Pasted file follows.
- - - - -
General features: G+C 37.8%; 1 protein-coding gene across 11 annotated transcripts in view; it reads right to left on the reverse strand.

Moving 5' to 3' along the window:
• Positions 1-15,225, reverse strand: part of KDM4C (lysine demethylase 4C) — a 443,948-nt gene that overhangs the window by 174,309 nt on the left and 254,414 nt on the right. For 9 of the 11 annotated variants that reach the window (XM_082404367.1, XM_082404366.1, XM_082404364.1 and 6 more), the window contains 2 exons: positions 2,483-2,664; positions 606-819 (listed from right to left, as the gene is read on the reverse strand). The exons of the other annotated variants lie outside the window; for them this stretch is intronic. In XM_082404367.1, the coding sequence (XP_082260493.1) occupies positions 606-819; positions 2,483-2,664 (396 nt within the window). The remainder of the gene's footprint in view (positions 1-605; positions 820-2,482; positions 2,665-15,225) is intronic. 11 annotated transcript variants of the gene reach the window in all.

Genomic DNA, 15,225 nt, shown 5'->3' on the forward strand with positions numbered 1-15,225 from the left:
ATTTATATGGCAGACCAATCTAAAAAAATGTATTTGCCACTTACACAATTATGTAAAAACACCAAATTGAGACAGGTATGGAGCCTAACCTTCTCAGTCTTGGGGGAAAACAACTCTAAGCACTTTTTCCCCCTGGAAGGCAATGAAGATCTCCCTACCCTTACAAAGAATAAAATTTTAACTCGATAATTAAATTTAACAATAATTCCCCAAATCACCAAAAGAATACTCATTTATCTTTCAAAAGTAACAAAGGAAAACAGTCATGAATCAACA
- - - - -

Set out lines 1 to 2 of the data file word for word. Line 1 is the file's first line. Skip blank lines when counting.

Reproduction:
General features: G+C 37.8%; 1 protein-coding gene across 11 annotated transcripts in view; it reads right to left on the reverse strand.

Moving 5' to 3' along the window: